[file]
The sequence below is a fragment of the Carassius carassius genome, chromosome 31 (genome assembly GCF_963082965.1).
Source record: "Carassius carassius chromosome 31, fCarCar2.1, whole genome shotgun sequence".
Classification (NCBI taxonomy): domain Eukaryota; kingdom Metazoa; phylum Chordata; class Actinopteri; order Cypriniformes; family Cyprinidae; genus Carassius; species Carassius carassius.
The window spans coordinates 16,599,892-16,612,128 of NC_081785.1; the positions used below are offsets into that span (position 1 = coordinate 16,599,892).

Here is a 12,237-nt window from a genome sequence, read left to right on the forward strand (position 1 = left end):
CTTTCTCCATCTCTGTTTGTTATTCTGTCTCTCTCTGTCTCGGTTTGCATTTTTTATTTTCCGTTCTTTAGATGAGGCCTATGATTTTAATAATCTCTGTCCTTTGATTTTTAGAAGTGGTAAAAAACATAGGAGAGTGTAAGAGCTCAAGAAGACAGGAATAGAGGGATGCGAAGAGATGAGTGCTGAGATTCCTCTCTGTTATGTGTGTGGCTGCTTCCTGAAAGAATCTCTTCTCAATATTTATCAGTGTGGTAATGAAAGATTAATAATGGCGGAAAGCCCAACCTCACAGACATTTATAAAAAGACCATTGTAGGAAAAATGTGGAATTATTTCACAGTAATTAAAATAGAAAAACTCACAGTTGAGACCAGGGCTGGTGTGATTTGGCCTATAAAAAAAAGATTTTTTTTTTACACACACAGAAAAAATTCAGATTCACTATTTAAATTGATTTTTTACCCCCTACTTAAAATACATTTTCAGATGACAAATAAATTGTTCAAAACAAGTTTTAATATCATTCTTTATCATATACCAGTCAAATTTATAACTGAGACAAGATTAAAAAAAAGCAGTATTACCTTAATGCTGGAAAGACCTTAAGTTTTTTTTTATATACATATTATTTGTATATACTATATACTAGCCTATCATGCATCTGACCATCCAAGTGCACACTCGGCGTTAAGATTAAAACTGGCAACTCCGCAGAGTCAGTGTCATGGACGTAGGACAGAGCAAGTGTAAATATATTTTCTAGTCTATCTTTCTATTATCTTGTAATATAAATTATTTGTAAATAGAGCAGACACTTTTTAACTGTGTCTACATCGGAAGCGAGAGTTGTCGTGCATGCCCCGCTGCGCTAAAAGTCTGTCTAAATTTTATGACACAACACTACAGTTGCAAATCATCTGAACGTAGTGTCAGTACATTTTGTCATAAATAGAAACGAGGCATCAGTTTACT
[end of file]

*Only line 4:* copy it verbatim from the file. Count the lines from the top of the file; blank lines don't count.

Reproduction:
The window spans coordinates 16,599,892-16,612,128 of NC_081785.1; the positions used below are offsets into that span (position 1 = coordinate 16,599,892).